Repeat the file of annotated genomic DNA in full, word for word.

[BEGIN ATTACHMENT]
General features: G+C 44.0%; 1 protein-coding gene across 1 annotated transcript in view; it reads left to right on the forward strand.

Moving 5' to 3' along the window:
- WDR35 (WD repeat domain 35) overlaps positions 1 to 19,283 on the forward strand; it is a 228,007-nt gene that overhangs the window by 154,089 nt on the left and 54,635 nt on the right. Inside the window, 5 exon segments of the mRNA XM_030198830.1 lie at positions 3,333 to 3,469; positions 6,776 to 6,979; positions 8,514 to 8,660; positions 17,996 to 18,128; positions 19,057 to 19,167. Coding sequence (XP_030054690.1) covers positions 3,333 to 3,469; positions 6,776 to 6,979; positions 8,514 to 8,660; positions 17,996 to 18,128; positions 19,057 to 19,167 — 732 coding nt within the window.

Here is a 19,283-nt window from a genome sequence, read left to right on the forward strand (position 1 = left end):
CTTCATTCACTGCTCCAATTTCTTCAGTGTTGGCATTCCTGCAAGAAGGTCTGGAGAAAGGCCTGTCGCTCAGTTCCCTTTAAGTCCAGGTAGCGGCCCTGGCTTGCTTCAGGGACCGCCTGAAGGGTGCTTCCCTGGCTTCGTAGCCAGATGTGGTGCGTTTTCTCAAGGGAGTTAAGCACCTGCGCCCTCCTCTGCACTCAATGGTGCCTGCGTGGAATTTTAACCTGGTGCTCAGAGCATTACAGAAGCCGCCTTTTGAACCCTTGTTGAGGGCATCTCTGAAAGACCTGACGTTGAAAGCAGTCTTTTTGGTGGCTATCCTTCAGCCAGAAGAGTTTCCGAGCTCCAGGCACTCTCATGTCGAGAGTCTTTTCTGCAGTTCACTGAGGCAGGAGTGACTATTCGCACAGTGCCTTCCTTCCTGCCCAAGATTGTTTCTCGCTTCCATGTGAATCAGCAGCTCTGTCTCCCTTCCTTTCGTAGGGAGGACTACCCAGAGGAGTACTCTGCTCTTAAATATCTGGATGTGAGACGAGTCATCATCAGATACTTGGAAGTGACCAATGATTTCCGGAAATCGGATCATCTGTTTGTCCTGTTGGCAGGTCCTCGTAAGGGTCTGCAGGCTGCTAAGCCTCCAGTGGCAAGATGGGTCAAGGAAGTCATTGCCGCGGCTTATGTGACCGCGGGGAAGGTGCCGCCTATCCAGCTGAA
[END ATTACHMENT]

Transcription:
General features: G+C 44.0%; 1 protein-coding gene across 1 annotated transcript in view; it reads left to right on the forward strand.

Moving 5' to 3' along the window:
- WDR35 (WD repeat domain 35) overlaps positions 1 to 19,283 on the forward strand; it is a 228,007-nt gene that overhangs the window by 154,089 nt on the left and 54,635 nt on the right. Inside the window, 5 exon segments of the mRNA XM_030198830.1 lie at positions 3,333 to 3,469; positions 6,776 to 6,979; positions 8,514 to 8,660; positions 17,996 to 18,128; positions 19,057 to 19,167. Coding sequence (XP_030054690.1) covers positions 3,333 to 3,469; positions 6,776 to 6,979; positions 8,514 to 8,660; positions 17,996 to 18,128; positions 19,057 to 19,167 — 732 coding nt within the window.

Here is a 19,283-nt window from a genome sequence, read left to right on the forward strand (position 1 = left end):
CTTCATTCACTGCTCCAATTTCTTCAGTGTTGGCATTCCTGCAAGAAGGTCTGGAGAAAGGCCTGTCGCTCAGTTCCCTTTAAGTCCAGGTAGCGGCCCTGGCTTGCTTCAGGGACCGCCTGAAGGGTGCTTCCCTGGCTTCGTAGCCAGATGTGGTGCGTTTTCTCAAGGGAGTTAAGCACCTGCGCCCTCCTCTGCACTCAATGGTGCCTGCGTGGAATTTTAACCTGGTGCTCAGAGCATTACAGAAGCCGCCTTTTGAACCCTTGTTGAGGGCATCTCTGAAAGACCTGACGTTGAAAGCAGTCTTTTTGGTGGCTATCCTTCAGCCAGAAGAGTTTCCGAGCTCCAGGCACTCTCATGTCGAGAGTCTTTTCTGCAGTTCACTGAGGCAGGAGTGACTATTCGCACAGTGCCTTCCTTCCTGCCCAAGATTGTTTCTCGCTTCCATGTGAATCAGCAGCTCTGTCTCCCTTCCTTTCGTAGGGAGGACTACCCAGAGGAGTACTCTGCTCTTAAATATCTGGATGTGAGACGAGTCATCATCAGATACTTGGAAGTGACCAATGATTTCCGGAAATCGGATCATCTGTTTGTCCTGTTGGCAGGTCCTCGTAAGGGTCTGCAGGCTGCTAAGCCTCCAGTGGCAAGATGGGTCAAGGAAGTCATTGCCGCGGCTTATGTGACCGCGGGGAAGGTGCCGCCTATCCAGCTGAA